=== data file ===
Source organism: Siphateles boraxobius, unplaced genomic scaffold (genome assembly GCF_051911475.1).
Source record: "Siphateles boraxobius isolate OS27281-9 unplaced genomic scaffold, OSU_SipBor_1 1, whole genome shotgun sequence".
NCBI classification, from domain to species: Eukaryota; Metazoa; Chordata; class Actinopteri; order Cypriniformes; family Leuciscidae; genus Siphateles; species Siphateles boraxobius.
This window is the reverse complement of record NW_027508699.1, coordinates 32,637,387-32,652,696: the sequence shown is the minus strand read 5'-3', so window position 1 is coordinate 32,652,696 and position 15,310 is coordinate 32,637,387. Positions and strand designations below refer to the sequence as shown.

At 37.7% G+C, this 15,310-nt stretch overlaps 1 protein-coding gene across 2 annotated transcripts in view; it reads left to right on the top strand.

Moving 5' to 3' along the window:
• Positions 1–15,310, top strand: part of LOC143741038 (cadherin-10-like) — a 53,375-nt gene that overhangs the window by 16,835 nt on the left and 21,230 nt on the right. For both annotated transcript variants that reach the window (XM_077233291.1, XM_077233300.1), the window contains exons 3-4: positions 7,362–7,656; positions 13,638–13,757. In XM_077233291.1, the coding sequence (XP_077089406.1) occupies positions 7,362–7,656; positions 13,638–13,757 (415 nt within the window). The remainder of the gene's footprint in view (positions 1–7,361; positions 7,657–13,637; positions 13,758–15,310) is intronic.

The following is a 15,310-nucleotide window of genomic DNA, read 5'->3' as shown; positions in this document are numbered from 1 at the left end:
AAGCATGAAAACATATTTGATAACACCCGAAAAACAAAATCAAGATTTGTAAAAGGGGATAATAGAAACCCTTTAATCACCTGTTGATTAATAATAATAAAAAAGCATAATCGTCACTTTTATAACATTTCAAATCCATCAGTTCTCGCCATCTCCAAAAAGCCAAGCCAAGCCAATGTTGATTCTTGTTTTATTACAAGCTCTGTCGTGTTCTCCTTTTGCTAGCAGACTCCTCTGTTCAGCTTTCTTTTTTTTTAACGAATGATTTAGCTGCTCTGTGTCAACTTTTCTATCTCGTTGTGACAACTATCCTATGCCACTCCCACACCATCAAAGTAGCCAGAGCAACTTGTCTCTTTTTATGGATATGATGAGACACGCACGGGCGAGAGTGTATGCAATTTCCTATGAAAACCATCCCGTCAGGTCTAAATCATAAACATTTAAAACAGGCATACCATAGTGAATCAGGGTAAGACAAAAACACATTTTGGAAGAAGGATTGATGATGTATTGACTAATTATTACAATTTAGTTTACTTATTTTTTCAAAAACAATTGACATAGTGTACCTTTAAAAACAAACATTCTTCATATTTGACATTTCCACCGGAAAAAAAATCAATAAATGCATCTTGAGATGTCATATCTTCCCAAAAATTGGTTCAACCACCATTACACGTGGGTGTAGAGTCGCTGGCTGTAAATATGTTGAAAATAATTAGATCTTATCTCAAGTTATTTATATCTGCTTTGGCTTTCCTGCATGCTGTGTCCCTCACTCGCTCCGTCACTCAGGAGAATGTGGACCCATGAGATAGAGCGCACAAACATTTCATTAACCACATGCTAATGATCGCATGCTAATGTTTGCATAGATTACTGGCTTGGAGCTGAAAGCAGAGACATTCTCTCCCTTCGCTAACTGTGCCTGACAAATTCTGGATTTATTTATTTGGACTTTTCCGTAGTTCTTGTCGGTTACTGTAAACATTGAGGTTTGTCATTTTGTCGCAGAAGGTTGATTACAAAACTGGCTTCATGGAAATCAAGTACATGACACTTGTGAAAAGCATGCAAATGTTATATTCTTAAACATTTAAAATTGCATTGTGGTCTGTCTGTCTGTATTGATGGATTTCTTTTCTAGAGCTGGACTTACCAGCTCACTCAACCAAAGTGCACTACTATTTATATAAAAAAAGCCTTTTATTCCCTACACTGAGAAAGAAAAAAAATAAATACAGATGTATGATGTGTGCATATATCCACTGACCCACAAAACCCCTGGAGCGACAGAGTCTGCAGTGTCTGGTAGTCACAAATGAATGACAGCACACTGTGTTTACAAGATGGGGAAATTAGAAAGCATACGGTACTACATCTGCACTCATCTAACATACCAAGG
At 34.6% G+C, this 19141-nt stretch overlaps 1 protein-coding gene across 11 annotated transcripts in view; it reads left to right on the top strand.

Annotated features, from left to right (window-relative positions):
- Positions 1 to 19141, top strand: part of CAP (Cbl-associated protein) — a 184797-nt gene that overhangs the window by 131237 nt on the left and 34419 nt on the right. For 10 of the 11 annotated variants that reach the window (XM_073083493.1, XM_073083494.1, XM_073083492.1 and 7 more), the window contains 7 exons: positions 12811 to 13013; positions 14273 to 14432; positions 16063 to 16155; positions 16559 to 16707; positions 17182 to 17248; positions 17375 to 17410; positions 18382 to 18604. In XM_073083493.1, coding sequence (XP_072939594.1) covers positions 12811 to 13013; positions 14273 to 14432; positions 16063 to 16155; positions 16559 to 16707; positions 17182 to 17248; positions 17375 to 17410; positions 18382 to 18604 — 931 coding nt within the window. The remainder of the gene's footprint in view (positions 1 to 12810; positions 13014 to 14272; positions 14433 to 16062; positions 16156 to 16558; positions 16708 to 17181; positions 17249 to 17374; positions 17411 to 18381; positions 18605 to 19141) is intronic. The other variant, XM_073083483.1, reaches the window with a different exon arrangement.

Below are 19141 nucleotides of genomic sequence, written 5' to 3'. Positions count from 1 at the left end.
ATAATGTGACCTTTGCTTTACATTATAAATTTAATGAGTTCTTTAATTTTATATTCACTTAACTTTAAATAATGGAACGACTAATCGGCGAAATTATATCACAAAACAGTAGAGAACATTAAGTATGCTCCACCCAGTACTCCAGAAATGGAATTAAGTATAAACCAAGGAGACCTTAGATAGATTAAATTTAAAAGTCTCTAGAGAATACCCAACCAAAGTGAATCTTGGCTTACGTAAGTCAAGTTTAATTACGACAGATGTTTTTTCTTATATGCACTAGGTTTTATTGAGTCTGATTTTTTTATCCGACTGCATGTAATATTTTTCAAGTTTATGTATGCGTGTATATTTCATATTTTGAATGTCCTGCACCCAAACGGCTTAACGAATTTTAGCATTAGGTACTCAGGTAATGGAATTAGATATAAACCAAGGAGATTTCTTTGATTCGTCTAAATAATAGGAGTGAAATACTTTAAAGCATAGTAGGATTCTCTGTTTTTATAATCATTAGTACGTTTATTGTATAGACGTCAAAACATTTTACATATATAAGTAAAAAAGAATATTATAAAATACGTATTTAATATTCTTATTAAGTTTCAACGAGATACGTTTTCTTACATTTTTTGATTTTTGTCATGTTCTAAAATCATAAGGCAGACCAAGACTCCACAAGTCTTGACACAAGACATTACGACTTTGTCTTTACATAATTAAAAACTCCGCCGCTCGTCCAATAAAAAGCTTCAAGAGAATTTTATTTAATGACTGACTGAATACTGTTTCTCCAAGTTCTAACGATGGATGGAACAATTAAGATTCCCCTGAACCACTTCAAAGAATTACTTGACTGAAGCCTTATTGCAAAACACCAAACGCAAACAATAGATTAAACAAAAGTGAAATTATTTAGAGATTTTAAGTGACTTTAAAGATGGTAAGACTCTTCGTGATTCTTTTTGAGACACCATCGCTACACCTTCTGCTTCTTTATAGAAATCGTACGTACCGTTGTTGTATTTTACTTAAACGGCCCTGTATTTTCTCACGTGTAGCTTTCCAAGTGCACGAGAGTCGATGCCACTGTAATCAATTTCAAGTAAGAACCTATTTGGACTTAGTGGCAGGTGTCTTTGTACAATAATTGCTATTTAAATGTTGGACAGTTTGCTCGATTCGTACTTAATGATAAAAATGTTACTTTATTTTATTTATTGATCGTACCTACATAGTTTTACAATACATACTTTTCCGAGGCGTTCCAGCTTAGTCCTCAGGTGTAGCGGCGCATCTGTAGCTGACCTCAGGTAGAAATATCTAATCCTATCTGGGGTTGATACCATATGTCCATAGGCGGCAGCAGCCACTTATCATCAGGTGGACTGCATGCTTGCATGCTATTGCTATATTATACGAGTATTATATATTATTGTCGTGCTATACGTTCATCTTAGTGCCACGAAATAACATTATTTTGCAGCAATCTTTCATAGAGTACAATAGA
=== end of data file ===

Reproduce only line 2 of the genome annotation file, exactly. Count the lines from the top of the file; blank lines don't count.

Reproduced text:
Source record: "Siphateles boraxobius isolate OS27281-9 unplaced genomic scaffold, OSU_SipBor_1 1, whole genome shotgun sequence".